on April 11, 2013 - 10:44 PM
, updated April 12, 2013 at 12:48 PM
As the Sabres stood around and watched the Montreal Canadiens dominate, it became clear Buffalo’s players had finally realized this season was over.
“It’s sure what it looked like, didn’t it?” defenseman Tyler Myers said Thursday after a 5-1 fiasco. “It was the worst effort the Buffalo Sabres have put on the ice since I’ve been a part of it.”
The Sabres’ standings-crushing loss in Winnipeg on Tuesday made it nearly impossible for them to reach the playoffs, and they played like it against the Habs.
“It was a terrible game by us,” center Cody Hodgson said. “It’s not one person. It’s the team collectively that needs to improve.”
The question after Thursday’s lack of effort is whether they have it in them for the final seven games. Exhibit A will be presented Saturday during a matinee against Philadelphia in First Niagara Center.
“It’s just unacceptable,” rookie Brian Flynn said. “Guys need to take a look in the mirror, show up and get back to work. It’s what being professional is. You’ve got to expect to compete and bring everything you have every night. It just wasn’t there.”
Though a four-goal margin of victory usually speaks volumes, it failed to reflect the wide chasm that separated the teams. Montreal outshot the Sabres, 42-15. The Canadiens, already holding a 2-0 lead, began the second period with 11-1 shot run in the opening 6:23, and they took 14 of the opening 16.
“We got our butts kicked,” said goaltender Ryan Miller, who stopped 28 of 32 shots through 40 minutes and mercifully was pulled for the final 20. “I was just trying to keep it close, wait for us to snap out of it. It didn’t quite come around.”
The line of Hodgson and wingers Thomas Vanek and Marcus Foligno was on the ice for both Montreal goals in the opening period, setting the tone for a long night for Buffalo’s marquee players.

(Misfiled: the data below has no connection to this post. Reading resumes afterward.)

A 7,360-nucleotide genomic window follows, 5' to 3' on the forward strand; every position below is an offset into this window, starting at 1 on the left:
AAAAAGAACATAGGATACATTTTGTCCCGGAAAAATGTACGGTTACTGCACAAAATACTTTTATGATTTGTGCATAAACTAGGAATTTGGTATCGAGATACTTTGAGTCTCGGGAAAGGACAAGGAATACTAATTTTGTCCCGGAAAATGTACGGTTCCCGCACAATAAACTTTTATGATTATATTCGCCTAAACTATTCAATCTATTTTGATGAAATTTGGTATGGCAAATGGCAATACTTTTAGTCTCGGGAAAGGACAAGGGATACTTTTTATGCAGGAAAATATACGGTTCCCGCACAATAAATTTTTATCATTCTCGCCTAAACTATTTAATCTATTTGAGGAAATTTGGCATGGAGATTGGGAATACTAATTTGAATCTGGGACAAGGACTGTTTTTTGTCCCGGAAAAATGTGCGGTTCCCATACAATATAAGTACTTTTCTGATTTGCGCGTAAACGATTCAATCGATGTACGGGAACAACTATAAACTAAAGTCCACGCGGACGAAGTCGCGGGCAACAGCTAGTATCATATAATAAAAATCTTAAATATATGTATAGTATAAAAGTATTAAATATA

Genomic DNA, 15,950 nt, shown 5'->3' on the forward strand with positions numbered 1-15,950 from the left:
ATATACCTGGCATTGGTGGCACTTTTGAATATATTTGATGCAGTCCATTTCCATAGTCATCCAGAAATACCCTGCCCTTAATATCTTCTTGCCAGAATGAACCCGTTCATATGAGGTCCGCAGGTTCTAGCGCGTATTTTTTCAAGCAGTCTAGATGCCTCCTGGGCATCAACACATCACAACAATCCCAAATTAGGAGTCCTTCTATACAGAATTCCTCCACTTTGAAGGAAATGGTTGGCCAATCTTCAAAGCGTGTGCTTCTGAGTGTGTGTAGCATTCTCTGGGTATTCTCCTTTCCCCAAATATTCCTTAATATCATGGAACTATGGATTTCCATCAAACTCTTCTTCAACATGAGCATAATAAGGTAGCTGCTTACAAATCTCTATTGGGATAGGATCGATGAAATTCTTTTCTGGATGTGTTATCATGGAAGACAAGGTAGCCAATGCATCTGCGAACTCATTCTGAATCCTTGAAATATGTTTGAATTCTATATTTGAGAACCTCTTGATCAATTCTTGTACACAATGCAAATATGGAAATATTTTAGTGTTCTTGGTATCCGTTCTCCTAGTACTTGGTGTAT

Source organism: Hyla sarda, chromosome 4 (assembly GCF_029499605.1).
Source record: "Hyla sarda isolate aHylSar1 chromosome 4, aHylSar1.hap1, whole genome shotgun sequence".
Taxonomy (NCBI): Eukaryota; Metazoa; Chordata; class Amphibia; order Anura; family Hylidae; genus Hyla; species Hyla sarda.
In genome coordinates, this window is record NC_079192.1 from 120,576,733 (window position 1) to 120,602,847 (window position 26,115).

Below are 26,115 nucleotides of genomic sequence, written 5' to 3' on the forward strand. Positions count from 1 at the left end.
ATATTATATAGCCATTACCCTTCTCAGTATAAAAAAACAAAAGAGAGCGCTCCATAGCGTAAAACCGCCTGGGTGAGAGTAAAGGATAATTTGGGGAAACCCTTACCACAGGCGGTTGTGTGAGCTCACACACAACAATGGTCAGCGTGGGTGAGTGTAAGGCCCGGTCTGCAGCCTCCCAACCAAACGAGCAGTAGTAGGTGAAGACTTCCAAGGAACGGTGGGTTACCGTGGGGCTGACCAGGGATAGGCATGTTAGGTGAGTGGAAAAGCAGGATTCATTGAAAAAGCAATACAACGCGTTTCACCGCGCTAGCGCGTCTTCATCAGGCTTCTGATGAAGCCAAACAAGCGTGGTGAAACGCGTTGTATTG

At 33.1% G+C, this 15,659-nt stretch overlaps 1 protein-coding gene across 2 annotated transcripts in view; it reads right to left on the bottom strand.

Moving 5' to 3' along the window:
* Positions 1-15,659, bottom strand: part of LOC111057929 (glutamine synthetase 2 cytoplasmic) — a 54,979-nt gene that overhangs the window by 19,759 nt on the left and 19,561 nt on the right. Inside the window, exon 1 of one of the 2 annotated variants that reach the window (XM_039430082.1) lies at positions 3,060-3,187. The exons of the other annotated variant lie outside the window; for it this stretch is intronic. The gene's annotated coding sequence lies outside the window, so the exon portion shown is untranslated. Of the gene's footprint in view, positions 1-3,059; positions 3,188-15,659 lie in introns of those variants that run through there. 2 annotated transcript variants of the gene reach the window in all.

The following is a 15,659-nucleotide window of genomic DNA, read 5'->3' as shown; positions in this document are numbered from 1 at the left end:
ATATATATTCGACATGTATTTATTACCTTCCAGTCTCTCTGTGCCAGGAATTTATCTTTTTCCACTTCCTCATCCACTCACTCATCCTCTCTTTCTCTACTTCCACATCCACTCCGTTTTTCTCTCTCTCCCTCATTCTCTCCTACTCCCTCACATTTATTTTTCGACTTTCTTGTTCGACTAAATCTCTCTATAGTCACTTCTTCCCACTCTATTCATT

“We didn’t have enough effort,” interim coach Ron Rolston said. “We didn’t have enough players going. We had too many passengers.
“We only had a couple guys, and they were some of our younger guys out there making plays. Again, we go back to your best players better be your best players. If they’re not, you have no chance of winning the hockey game.”
Montreal skated like a postseason position was on the line. It was. The Habs officially clinched a playoff spot and moved into first place in the Northeast Division. The Sabres are in last.
“We flat-out got outworked,” Myers said. “That’s probably the most embarrassing game I’ve been a part of since I’ve been here.
“It just comes down to mental preparation before the game. They wanted it more. That’s why they’re in the position they are now, and that’s why we’re in the position we’re in.”
As expected with a guaranteed playoff spot at stake, Montreal came out aggressively. The Habs controlled most of the first period while building their 2-0 lead. Montreal has outscored opponents, 37-16, during first periods and entered the night 14-3-1 when leading after one.
It went to 15-3-1 after the Habs dominated the second period, too. They scored two more times, and the Sabres were booed to the dressing room at intermission in a 4-0 hole. Thankfully for them, more than half the crowd of 19,070 consisted of Canadiens fans, which curtailed the noise level.
The building had begun to empty by the time the third period rolled around. Flynn gave the Buffalo backers who stayed a reason to cheer by scoring short-handed with 13:15 left. Chants of “Ole, ole, ole” rang through the nearly empty building when Montreal’s P.K. Subban scored on the power play with 2:41 to go.
“That,” Hodgson said, “was an embarrassing loss.”